Donations Pour In for Horses Found In Horrible Conditions

Animal control officers continued to remove horses Thursday from a farm in rural Jessamine County where 70 horses were found Wednesday. Officers say the horses were all starving and neglected.

Some of the horses were removed Wednesday, the rest were taken from the scene Thursday afternoon.

On Wednesday officials said, on a scale of one to ten with one being the worst, most of the horses would rank a 1.5. The owner faces 70 counts of animal cruelty and is expected in court next month. Authorities say two other people could also be charged in the case.

The Jessamine County Humane Society says they have been receiving hay, feed and monetary donations. However, it will take great efforts to nurse the horses back to health. If you would like to make a donation you can contact them at 859-887-1577. You can also send donations to:
Jessamine Co. Humane Society
P.O. Box 101
Nicholasville, Ky 40340.


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Comments are posted from viewers like you and do not always reflect the views of this station.
  • by Mira Location: Calgary, Alberta on Aug 30, 2008 at 10:21 PM
    Yes, Jill, the closure of the plants has caused this problem. Apparently you are blissfully unaware of the fact that when horses can no longer be maintained due to drought, the rising cost of feed, illness, advanced age and all those things that you pointed out, horse owners who, in the past, would have shipped them for meat, now have nowhere to send them. Rescue farms are rapidly becoming overwhelmed. Euthanasia, burial & cremation costs have risen in direct proportion to the demand created by the closure of the plants. And as the value of horses decreased because of the closure of the plants – which incidentally set the dollar/pound value of all horses - Auction is no longer a viable option: Excluding those that would have gone for meat, valuable horses are now going for a pittance. Those that would have been bought as saddle mounts are not selling – why? Because of the very reasons you gave in your response; they are too expensive to keep. Arlene, I am with you all the way!
  • by Ron Location: Junction City on May 23, 2008 at 04:42 PM
    I have wanted a horse all of my life. call and didn't get response have bought the essential and a book to take good care of it, but evidently you are not trying to hard to find them a home. I know people are trying to give horses away right now so I was only trying to help. Have a nice day. Ron
  • by Jill Location: Maryland on May 20, 2008 at 04:05 PM
    Arlene is not completely right. The closing of the slaughterhouses is not the only reason for the increase in starving or abandoned horses. Last years's extreme drought has had a devastating effect on hay in this country. Prices have doubled or tripled and supply has dramatically decreased. Even cattle owners are facing serious problems. Also, the sharp increase in demand for biofuels since gas prices have soared, has sent corn prices soaring. It was just an unfortunate coincidence that this all happened the same year that slaughter plants closed. The overwhelming majority of neglect cases I have seen were due to the drought, and NOT the closing of the plants. Also, you have to ask yourself: if a horse owner can no longer afford to feed his/her horses, why not humanely euthanize them instead of abandoning them - in the absense of slaughterhouses? Also, auctions didn't close - just the slaughterhouses.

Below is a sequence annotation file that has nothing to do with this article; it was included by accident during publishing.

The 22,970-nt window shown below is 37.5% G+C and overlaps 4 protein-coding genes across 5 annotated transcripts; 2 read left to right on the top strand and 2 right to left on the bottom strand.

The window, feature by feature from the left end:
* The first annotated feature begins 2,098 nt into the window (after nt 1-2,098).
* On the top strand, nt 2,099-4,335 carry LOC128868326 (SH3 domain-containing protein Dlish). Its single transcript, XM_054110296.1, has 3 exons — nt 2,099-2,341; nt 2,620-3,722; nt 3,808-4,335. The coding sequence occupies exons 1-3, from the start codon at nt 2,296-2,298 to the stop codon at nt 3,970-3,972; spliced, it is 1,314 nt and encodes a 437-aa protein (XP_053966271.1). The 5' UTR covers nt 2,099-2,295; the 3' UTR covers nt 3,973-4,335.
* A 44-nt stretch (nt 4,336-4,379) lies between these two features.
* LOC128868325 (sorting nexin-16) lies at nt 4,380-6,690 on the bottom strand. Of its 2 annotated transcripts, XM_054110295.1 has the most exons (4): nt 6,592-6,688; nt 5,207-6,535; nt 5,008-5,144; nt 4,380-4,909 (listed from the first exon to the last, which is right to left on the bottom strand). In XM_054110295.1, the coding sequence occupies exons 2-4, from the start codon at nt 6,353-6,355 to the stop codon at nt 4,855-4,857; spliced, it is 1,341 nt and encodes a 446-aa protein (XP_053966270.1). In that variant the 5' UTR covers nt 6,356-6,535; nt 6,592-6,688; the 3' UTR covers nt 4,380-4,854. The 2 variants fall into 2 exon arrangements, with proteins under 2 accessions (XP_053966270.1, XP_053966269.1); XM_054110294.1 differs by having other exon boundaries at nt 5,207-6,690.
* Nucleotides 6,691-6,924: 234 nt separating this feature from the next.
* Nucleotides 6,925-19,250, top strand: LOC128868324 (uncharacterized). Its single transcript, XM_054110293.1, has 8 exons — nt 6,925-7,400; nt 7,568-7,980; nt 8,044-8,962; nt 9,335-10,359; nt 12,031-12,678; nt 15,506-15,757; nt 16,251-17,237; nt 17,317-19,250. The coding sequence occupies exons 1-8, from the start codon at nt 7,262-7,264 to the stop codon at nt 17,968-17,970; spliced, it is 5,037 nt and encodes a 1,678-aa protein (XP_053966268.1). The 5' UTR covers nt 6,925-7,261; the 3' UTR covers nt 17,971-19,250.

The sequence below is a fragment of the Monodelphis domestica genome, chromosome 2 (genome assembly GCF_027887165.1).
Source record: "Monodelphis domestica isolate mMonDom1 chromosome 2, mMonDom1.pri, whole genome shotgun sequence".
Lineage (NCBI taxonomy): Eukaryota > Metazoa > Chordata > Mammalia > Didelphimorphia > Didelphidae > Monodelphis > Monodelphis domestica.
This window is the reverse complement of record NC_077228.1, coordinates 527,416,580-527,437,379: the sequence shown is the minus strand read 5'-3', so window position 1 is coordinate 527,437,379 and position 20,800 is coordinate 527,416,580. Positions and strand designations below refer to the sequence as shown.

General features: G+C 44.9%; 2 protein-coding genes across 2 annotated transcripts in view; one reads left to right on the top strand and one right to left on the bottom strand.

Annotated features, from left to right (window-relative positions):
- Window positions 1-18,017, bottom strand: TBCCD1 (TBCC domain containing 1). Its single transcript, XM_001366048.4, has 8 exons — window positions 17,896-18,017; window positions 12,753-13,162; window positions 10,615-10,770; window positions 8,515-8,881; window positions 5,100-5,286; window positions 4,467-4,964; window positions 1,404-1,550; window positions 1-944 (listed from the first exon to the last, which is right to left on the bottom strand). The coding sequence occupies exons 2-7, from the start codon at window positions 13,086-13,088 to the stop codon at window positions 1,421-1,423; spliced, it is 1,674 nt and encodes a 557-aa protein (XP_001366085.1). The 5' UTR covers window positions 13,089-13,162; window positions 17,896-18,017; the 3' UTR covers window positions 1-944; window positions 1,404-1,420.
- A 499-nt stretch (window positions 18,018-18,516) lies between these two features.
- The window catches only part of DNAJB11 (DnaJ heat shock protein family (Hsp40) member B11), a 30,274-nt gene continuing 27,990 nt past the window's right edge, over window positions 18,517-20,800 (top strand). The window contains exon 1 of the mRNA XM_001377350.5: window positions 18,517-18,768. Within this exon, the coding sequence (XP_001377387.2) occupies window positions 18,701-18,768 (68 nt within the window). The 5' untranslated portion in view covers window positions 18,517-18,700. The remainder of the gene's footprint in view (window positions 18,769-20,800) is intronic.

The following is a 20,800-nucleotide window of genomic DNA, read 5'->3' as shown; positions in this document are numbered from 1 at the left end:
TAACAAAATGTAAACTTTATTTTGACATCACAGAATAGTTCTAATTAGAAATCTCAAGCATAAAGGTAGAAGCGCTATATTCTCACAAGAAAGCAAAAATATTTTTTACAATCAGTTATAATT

• by Arlene Location: Minnesota on May 8, 2008 at 08:37 AM
    I suggest you contact anyone who voted for or pushed for the voting on the ban to slaughter horses and ask them for donations. They are the ones who are the cause of many of these problems now. The rest of us are trying to feed our own horses.
  • by Lisa Location: SC KY on Mar 31, 2008 at 07:18 AM
    I agree that the photos shown did not show, in my opinion, horses in dire need. The hay shortage has hurt everyone but how many head of cattle has the Jessamine County Humane Society rescued? Why is it that the animals Jessamine County tends to rescue are more often than not pure blood....i.e. Tennessee Walking horses, pure breed dogs? Who monitors the actions of the humane society? Just curious if anyone can answer my questions....
  • by Anonymous Location: eastern ky on Mar 29, 2008 at 06:20 PM
    Why doesn't anyone ever say anything about all those poor little baby horses that the mom gets hauled off to Lexington to nurse mare a race horse baby. These newborn colts are left to die. I live in Eastern Kentucky where this happens often. At least these horses aren't dead. Give up your fuss and really help the needy horses.
  • by tammy Location: linclon on Mar 29, 2008 at 07:32 AM
    if you thank some of those horses looked bad you should go to the richmond horse sale some of those horse looked a lot worse than the ones they tock fron the farm.i feel the same way windy does right on girl.
  • by Bart Location: Harrodsburg on Mar 29, 2008 at 05:47 AM
    They need to slaughter all of these horses and have a big BBQ for hungry people! I'm tired of people caring more about animals than human beings.
  • by Fred Location: Lexington on Mar 28, 2008 at 10:48 AM
    Don't get me wrong. This is a horrible event. I just wish that people would make "donations pour in" for homeless shelters and like places that take care of mistreated, needy HUMANS.
  • by Dearaline Location: Oak Grove LA on Mar 28, 2008 at 07:49 AM
    I am completely loss of words that people that have these loving animals do not love them back. I have hay that I can donate to the humane society for such disasters. I have called them and left a message, hopefully they will return my call. I love horses and I have two, if I see I cannot take care of them I would make sure they went to good homes.

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